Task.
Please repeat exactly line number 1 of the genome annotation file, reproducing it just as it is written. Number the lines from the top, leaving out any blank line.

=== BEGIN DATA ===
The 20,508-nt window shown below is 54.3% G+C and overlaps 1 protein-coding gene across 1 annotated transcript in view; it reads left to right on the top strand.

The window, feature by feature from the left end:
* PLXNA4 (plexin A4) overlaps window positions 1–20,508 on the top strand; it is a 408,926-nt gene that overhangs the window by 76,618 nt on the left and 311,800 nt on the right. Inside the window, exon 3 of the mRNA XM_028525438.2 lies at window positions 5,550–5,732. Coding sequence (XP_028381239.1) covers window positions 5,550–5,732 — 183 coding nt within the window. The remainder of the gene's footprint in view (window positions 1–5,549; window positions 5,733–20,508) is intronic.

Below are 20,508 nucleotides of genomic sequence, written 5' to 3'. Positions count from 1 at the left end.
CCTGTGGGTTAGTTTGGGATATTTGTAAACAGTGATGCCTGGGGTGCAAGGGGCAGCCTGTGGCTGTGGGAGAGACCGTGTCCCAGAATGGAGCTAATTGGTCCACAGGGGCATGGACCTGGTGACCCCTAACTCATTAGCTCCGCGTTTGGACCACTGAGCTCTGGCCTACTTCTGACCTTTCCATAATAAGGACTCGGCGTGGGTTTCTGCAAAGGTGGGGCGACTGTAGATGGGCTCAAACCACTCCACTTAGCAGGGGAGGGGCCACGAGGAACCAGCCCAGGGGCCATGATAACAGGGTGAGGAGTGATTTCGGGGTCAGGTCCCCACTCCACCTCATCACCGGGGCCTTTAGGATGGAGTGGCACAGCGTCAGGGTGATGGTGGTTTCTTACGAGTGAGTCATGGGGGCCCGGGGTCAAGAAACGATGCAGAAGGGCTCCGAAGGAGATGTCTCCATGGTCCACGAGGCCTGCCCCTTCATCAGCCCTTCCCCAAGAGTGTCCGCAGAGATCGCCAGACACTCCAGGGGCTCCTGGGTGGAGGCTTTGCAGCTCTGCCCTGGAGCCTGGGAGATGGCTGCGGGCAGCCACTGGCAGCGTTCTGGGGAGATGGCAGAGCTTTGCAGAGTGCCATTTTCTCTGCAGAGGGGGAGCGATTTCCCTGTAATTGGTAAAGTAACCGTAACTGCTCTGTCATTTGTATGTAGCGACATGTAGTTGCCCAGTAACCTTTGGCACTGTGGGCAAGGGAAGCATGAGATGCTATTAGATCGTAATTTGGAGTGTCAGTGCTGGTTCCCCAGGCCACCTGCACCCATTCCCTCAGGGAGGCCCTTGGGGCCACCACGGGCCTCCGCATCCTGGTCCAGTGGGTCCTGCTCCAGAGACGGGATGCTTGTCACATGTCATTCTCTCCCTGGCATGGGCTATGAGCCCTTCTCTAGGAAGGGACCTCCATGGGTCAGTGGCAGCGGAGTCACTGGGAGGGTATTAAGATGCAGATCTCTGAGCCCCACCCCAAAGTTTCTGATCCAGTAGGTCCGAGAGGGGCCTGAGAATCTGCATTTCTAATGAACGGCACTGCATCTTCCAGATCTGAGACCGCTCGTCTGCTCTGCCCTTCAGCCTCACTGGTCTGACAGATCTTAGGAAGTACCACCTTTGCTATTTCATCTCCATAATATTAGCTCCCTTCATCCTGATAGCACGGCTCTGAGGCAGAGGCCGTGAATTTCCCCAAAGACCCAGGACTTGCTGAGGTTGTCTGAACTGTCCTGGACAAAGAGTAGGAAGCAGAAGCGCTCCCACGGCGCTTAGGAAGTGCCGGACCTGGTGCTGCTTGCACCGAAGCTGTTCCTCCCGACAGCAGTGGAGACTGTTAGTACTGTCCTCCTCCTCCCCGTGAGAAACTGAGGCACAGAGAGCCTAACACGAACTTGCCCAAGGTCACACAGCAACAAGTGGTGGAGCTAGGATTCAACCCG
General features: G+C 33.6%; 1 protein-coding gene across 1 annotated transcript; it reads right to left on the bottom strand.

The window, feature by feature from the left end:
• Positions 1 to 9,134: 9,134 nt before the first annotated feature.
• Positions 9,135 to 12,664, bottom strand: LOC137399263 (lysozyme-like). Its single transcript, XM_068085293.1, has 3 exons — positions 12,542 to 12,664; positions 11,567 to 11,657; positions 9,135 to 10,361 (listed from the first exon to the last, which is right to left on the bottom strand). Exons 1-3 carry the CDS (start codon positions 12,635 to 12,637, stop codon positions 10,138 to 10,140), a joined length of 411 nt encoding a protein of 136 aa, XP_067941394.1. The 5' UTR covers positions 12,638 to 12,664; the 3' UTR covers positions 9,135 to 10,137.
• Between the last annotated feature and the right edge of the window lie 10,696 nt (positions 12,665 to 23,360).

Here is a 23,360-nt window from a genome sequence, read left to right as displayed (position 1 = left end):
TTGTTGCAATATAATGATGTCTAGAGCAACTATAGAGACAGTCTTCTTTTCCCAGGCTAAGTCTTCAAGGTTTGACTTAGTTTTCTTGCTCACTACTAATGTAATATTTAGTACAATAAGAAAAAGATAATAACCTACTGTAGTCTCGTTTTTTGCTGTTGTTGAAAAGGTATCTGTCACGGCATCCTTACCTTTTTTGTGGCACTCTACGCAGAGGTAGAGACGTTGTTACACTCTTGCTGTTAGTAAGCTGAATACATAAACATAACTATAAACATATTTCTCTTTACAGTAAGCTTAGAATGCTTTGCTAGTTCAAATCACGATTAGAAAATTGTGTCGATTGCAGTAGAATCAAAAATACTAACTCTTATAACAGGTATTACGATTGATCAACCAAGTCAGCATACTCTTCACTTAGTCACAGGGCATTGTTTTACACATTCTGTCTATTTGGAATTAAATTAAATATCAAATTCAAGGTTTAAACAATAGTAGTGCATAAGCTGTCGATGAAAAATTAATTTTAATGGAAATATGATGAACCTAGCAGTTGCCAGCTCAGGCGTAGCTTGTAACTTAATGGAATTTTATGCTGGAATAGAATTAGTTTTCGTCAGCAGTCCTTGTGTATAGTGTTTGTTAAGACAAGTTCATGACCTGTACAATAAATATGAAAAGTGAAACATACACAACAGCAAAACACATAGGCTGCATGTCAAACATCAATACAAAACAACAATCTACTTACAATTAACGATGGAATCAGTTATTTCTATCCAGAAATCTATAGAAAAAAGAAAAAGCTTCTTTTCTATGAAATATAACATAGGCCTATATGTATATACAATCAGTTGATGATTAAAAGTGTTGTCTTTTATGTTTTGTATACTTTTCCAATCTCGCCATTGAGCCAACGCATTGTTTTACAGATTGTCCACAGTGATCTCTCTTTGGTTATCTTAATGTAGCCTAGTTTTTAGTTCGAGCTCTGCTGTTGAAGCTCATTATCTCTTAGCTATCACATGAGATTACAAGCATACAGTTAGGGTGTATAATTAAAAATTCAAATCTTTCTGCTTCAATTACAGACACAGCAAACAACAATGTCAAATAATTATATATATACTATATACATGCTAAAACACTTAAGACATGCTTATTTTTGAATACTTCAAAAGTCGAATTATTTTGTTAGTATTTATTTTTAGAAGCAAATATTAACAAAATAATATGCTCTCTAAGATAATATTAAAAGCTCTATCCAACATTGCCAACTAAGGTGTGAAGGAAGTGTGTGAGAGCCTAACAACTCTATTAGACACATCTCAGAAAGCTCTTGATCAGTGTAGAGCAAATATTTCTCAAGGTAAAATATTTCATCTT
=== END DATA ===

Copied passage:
The 20,508-nt window shown below is 54.3% G+C and overlaps 1 protein-coding gene across 1 annotated transcript in view; it reads left to right on the top strand.